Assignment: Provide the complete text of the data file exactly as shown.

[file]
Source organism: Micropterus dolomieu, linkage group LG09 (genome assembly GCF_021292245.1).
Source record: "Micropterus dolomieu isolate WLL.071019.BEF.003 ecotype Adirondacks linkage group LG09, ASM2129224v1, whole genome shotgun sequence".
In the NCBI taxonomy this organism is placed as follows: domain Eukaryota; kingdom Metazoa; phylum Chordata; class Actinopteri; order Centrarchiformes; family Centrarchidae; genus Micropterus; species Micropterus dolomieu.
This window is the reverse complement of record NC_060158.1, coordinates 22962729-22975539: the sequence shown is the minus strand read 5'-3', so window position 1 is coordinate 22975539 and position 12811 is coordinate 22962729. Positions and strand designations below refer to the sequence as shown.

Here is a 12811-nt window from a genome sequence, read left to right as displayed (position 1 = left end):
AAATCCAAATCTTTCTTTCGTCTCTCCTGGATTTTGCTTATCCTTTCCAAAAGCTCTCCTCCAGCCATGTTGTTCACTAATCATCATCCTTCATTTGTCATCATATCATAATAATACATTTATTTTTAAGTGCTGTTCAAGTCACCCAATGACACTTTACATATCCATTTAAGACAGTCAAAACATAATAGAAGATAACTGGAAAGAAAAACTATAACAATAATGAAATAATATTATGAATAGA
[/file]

Source organism: Micropterus dolomieu, linkage group LG09 (genome assembly GCF_021292245.1).
Source record: "Micropterus dolomieu isolate WLL.071019.BEF.003 ecotype Adirondacks linkage group LG09, ASM2129224v1, whole genome shotgun sequence".
In the NCBI taxonomy this organism is placed as follows: domain Eukaryota; kingdom Metazoa; phylum Chordata; class Actinopteri; order Centrarchiformes; family Centrarchidae; genus Micropterus; species Micropterus dolomieu.
This window is the reverse complement of record NC_060158.1, coordinates 22962729-22975539: the sequence shown is the minus strand read 5'-3', so window position 1 is coordinate 22975539 and position 12811 is coordinate 22962729. Positions and strand designations below refer to the sequence as shown.

Here is a 12811-nt window from a genome sequence, read left to right as displayed (position 1 = left end):
AAATCCAAATCTTTCTTTCGTCTCTCCTGGATTTTGCTTATCCTTTCCAAAAGCTCTCCTCCAGCCATGTTGTTCACTAATCATCATCCTTCATTTGTCATCATATCATAATAATACATTTATTTTTAAGTGCTGTTCAAGTCACCCAATGACACTTTACATATCCATTTAAGACAGTCAAAACATAATAGAAGATAACTGGAAAGAAAAACTATAACAATAATGAAATAATATTATGAATAGA